Nov 23 2009
Dear Ms. Richardson,
When your Countess Trilogy was recently recommended to me by no less than three friends, I sat up and took notice. I quickly purchased the first of the three stories, downloaded it to my Sony reader, and devoured it.
The practice of genuine virtue leads to a life of odious boredom–of that there can be no question, and I cannot imagine that there is a woman alive who honestly aspires to the unhealthy ideal of true feminine chastity. The appearance of virtue, however, is a very useful thing.
So begins the first story (a Harlequin Spice Brief), The Countess’s Client. The year is 1785; Anna, the widowed German Countess von Esslin, is the narrator, and she is a very different kind of heroine.
In order to fulfill her sexual appetites, Anna has often turned to soldiers. Since she is “the only daughter of Fredrick the Great’s most famous general,” and “Everyone knows that fucking the general’s daughter is a hanging offense in the Prussian army,” she feels secure in the knowledge that army men will keep their mouth shut, and thus can be counted on to satisfy her while maintaining the impression that she is chaste.
The story begins when Anna journeys to Paris with an elderly aunt so as to visit her cousin Robert, who resides there. Abstinence is difficult for the young countess, but what is a girl to do when there are no soldiers to seduce?
This problem is solved after Anna catches her cousin with a prostitute at his house. Robert is so relieved that Anna doesn’t condemn him that he invites her along on his weekly visit to a brothel. All the prostitutes at the establishment owned by Madame Barthez are female, and Anna is only attracted to men, so she fears at first that the sole pleasure to be had at the place is voyeurism.
But that fear is allayed when Anna learns that there is one customer, a foreigner, whom the girls don’t like to service because he is no aristocrat and because his tastes are so plebian. In this Anna sees the solution to her problem: she will pose as a lady of the night, service the man, and satisfy her sexual hunger in the process. The man, thinking she is nothing more than a whore, will not spread any gossip about the Countess von Esslin, and since he is a commoner, they will likely never encounter each other outside the brothel, so Anna’s reputation will remain spotless and safe.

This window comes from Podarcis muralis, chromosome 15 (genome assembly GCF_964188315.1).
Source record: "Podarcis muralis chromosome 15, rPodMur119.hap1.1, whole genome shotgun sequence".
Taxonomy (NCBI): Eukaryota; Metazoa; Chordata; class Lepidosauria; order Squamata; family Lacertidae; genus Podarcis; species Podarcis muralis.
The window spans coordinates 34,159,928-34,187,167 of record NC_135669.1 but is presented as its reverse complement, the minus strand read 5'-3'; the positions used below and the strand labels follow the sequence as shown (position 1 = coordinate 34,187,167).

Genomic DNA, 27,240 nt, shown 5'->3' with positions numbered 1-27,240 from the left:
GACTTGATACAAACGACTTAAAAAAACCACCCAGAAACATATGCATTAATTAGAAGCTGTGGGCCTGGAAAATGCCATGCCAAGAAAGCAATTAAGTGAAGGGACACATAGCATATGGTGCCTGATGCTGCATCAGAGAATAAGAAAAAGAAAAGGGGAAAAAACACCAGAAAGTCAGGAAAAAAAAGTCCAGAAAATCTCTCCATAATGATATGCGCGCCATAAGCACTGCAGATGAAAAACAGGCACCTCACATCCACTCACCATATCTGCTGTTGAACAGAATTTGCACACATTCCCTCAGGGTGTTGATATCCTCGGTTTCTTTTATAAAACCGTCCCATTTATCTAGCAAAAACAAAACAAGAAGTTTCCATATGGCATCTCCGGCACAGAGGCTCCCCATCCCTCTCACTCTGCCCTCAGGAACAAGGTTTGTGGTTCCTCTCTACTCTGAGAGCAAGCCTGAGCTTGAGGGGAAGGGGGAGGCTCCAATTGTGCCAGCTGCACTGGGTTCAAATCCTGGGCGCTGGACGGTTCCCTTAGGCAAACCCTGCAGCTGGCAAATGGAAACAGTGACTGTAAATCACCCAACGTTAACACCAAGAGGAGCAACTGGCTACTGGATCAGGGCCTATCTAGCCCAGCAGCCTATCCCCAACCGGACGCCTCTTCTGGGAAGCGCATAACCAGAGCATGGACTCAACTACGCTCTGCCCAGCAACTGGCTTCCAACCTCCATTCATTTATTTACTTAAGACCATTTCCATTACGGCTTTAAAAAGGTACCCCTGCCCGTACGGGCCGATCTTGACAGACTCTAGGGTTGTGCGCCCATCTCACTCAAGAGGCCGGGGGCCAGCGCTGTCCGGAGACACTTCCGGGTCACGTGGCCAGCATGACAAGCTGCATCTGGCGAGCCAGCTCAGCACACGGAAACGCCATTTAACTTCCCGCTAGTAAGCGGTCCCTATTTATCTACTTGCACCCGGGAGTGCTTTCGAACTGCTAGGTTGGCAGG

Of course, the course of true lust doesn’t run so smoothly. I had fun reading The Countess’s Client, a frothy erotic tale narrated in Anna’s cynical and superior tone.
Not only is Anna somewhat free with her sexual favors, she is also, not to put too fine a point on it, a snob. She believes she is better than the commoners she sleeps with, a fact that gets her into trouble in this story. Nonetheless, I found myself liking her, partly because she was a woman who knew what she wanted and went after it, and partly because I found myself laughing out loud at her boldness.
The jury for me is still out on Anna’s lover, the Scottish scientist James McKirnan. He is certainly intelligent and sexy, but I think it is debatable whether or not the last sex scene in the story is consensual. But for me, this did not detract from the bitingly humorous tone of the story, and since the prose was smooth and the characters intriguingly flawed, I enjoyed The Countess’s Client.
My understanding is that Anna’s story continues in An Impolite Seduction and concludes with a happy ending in The Birthday Present. I will be reading further to see where things go for Anna and James. B for The Countess’s Client.
This book can be purchased in ebook format from Sony or other etailers.